2. The incident in Luke 2:41-51 is interesting to bear on this. At age 12, he is taken to Jerusalem for the Passover festival. Once there, he separates from his parents and spends several days in the temple, talking with the teachers. We're not clearly told whether his understanding is remarkable for a 12 year old or for anyone, but it is clearly portrayed as superior. When Mary complains about his unexpected absence, he gently rebukes her (and Joseph) for lacking insight. And yet, we are told that he returns to Nazareth and submits to them.

    (1) Even at age 12, Jesus has divine insight.

    (2) Even at age 12, Jesus claims a relationship to God that is more significant than to his parents. This is indicated not only by "I must be in my Father's house", but also in that he voluntarily leaves the Temple in order to submit to them, despite their lack of understanding. I think Luke's point here is not just that Jesus the teen was an obedient Jewish son, but that he chooses to remain under his birth-parents' authority despite spiritually surpassing them.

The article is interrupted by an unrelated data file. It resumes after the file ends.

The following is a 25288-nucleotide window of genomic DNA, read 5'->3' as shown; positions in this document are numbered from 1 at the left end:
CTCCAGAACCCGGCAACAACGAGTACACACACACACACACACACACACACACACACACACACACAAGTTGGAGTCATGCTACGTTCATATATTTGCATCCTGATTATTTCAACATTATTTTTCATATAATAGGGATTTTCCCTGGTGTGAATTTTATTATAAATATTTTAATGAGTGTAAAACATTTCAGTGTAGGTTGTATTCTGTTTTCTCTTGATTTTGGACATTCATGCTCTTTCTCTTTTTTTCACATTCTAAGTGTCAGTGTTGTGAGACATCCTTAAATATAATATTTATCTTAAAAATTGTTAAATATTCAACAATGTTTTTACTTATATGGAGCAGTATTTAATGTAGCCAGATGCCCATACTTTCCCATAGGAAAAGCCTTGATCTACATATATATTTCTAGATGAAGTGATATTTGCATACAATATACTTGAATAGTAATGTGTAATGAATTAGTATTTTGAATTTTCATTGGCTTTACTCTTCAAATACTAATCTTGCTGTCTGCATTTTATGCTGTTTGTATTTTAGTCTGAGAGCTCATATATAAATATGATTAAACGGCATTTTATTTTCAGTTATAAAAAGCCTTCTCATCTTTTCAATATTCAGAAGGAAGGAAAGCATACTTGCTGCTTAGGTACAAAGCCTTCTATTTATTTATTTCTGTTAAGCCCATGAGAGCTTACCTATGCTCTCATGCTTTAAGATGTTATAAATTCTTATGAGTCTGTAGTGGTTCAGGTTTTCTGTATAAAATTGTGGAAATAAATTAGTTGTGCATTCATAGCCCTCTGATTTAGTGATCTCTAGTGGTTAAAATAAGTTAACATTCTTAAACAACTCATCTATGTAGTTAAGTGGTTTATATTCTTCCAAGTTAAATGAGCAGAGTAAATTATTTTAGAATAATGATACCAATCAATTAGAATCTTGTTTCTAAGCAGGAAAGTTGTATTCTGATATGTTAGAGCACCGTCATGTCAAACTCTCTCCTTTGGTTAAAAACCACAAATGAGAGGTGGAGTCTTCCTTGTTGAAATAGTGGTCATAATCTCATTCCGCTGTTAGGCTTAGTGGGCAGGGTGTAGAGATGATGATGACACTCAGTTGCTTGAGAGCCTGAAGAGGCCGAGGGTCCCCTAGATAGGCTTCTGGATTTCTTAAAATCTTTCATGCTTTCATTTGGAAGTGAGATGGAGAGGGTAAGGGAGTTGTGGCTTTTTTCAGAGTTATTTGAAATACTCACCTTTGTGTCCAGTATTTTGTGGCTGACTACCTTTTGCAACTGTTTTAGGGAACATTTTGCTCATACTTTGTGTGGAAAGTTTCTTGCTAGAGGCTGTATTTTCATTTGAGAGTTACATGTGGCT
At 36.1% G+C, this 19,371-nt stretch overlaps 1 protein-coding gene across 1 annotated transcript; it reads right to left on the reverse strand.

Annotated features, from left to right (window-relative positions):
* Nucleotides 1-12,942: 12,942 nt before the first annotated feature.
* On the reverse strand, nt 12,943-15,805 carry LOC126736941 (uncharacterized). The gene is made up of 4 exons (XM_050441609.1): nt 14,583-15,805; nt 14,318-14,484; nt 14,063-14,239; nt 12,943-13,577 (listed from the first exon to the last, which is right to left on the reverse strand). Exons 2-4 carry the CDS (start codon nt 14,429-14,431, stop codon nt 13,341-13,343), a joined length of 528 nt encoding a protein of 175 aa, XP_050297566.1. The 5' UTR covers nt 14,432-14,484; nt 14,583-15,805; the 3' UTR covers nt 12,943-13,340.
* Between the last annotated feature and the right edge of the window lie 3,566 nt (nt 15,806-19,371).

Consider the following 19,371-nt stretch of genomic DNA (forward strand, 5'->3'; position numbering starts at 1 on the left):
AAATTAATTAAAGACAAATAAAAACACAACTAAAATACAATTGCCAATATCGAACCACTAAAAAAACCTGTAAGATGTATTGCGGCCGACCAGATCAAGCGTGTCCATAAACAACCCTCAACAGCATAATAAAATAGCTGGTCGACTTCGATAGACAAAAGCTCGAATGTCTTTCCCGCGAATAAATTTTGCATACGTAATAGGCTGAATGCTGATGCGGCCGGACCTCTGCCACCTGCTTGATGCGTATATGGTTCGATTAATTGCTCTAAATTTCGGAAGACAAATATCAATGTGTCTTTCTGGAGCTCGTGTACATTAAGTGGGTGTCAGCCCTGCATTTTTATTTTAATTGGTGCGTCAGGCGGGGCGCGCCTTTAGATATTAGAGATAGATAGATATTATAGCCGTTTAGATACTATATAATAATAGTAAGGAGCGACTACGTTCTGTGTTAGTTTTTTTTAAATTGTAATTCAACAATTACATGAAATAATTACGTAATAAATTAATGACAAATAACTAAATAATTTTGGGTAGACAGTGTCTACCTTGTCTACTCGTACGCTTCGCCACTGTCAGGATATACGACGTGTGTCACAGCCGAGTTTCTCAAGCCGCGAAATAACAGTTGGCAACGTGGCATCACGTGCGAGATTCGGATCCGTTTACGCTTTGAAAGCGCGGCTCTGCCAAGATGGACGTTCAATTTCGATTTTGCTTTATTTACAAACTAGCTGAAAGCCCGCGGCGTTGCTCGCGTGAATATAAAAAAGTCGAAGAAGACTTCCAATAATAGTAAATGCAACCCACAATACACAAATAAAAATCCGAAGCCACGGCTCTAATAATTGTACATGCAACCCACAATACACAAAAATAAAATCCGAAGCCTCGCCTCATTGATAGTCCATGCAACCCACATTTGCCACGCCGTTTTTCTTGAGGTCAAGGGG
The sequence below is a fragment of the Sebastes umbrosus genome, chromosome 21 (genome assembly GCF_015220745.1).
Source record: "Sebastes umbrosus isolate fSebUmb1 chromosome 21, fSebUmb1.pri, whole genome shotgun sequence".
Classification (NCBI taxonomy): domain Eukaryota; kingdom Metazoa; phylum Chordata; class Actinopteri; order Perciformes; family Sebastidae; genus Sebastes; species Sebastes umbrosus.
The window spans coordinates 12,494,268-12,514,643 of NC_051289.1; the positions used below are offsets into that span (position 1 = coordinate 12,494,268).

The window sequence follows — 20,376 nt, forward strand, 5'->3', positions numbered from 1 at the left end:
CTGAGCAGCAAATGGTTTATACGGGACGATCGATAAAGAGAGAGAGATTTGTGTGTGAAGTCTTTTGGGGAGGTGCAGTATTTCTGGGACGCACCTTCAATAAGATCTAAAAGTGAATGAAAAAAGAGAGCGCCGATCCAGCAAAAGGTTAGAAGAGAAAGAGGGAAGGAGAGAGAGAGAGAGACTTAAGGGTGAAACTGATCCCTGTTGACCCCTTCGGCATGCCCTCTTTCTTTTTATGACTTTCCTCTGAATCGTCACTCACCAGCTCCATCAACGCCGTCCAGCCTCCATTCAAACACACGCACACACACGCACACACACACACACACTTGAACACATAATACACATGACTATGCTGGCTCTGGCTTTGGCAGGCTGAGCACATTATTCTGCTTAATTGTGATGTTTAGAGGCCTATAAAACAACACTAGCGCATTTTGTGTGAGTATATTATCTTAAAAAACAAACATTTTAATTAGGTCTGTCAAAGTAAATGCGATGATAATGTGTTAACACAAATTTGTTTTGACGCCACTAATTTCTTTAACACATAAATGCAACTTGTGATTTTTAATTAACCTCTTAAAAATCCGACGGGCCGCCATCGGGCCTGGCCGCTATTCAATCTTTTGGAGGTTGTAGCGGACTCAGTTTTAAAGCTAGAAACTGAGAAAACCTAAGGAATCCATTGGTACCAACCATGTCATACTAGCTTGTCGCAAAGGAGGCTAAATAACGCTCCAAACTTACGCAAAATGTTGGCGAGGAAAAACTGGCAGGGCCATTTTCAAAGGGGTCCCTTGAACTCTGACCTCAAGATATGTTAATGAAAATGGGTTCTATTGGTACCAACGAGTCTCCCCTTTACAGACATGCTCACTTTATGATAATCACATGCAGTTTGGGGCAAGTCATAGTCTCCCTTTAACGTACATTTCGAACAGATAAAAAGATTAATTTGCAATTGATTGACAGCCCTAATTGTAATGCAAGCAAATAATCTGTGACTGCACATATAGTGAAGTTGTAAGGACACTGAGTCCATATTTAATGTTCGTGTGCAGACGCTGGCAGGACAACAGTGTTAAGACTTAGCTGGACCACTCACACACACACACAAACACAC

Given this, I think we have to conclude that Jesus' divine nature (and some awareness thereof) was with him from birth, and is not subsequently imparted (e.g. at his baptism). At the risk of dualism, I suspect that his full divine awareness was always present, and gradually became more dominant as his brain developed from instinctive to conscious thought. This model would handle the issue of a baby's brain having access to cosmic power.

    Even under this model, I speculate on the effects of the Fall on human instinct. It doesn't take long for babies to move from a simple declarations of need to greed - the desire for more. And we also mis-perceive our needs. Babies are Fall-broken, but are they morally culpable for mis-perceiving their needs or does their behaviour only become morally culpable once they can desire? If the former, then Jesus-as-baby would need to be fall-frail but not fall-broken.

    (Also, how does John "leaping for joy" - Luke 1:44 - in utero play into this discussion? Saying that John has no awareness in the situation, that the leaping is entirely an external miraculous action imposed upon his unknowing foetal body, seems to me an uncharitable reading of the passage.)

  3. It's silly for free-willers to say things like Christ's temptations to sin weren't real if He couldn't actually sin.

    Do free-willers sin every time they're tempted? I hope not. Were those resisted temptations real? Surely.

    In fact Christ's temptations were worse, more difficult than ours because at some point we give in and sin. He resisted to the uttermost.

    I personally think we see a glimpse of this in Gethsemane.